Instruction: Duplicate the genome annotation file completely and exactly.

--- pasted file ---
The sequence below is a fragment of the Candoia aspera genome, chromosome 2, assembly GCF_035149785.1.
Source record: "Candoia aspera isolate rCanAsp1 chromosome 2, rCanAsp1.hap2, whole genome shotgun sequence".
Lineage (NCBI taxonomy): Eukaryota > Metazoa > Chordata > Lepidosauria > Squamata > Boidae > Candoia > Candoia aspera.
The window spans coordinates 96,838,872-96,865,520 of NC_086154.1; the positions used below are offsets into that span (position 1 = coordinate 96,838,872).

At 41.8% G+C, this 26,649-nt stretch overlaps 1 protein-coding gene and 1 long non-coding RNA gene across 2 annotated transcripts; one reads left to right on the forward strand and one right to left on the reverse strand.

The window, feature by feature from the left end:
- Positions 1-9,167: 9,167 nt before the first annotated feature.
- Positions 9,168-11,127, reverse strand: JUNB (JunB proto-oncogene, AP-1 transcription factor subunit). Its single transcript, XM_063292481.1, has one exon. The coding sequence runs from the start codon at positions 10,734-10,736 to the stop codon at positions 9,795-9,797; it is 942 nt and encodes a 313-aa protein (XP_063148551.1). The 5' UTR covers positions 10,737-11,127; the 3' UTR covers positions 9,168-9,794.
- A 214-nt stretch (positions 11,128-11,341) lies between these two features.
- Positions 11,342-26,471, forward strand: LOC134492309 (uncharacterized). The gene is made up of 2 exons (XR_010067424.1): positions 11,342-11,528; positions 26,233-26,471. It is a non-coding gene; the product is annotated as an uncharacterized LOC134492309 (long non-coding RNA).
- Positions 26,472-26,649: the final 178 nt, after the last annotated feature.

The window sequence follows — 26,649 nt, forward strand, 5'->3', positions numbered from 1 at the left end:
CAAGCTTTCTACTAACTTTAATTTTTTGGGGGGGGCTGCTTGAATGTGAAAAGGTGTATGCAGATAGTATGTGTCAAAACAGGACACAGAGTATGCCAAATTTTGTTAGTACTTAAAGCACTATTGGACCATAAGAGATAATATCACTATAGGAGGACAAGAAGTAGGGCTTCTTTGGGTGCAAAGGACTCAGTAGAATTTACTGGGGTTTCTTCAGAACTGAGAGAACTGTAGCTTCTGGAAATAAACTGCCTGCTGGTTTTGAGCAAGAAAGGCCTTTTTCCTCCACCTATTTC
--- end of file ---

The sequence below is a fragment of the Candoia aspera genome, chromosome 2, assembly GCF_035149785.1.
Source record: "Candoia aspera isolate rCanAsp1 chromosome 2, rCanAsp1.hap2, whole genome shotgun sequence".
Lineage (NCBI taxonomy): Eukaryota > Metazoa > Chordata > Lepidosauria > Squamata > Boidae > Candoia > Candoia aspera.
The window spans coordinates 96,838,872-96,865,520 of NC_086154.1; the positions used below are offsets into that span (position 1 = coordinate 96,838,872).

At 41.8% G+C, this 26,649-nt stretch overlaps 1 protein-coding gene and 1 long non-coding RNA gene across 2 annotated transcripts; one reads left to right on the forward strand and one right to left on the reverse strand.

The window, feature by feature from the left end:
- Positions 1-9,167: 9,167 nt before the first annotated feature.
- Positions 9,168-11,127, reverse strand: JUNB (JunB proto-oncogene, AP-1 transcription factor subunit). Its single transcript, XM_063292481.1, has one exon. The coding sequence runs from the start codon at positions 10,734-10,736 to the stop codon at positions 9,795-9,797; it is 942 nt and encodes a 313-aa protein (XP_063148551.1). The 5' UTR covers positions 10,737-11,127; the 3' UTR covers positions 9,168-9,794.
- A 214-nt stretch (positions 11,128-11,341) lies between these two features.
- Positions 11,342-26,471, forward strand: LOC134492309 (uncharacterized). The gene is made up of 2 exons (XR_010067424.1): positions 11,342-11,528; positions 26,233-26,471. It is a non-coding gene; the product is annotated as an uncharacterized LOC134492309 (long non-coding RNA).
- Positions 26,472-26,649: the final 178 nt, after the last annotated feature.

The window sequence follows — 26,649 nt, forward strand, 5'->3', positions numbered from 1 at the left end:
CAAGCTTTCTACTAACTTTAATTTTTTGGGGGGGGCTGCTTGAATGTGAAAAGGTGTATGCAGATAGTATGTGTCAAAACAGGACACAGAGTATGCCAAATTTTGTTAGTACTTAAAGCACTATTGGACCATAAGAGATAATATCACTATAGGAGGACAAGAAGTAGGGCTTCTTTGGGTGCAAAGGACTCAGTAGAATTTACTGGGGTTTCTTCAGAACTGAGAGAACTGTAGCTTCTGGAAATAAACTGCCTGCTGGTTTTGAGCAAGAAAGGCCTTTTTCCTCCACCTATTTC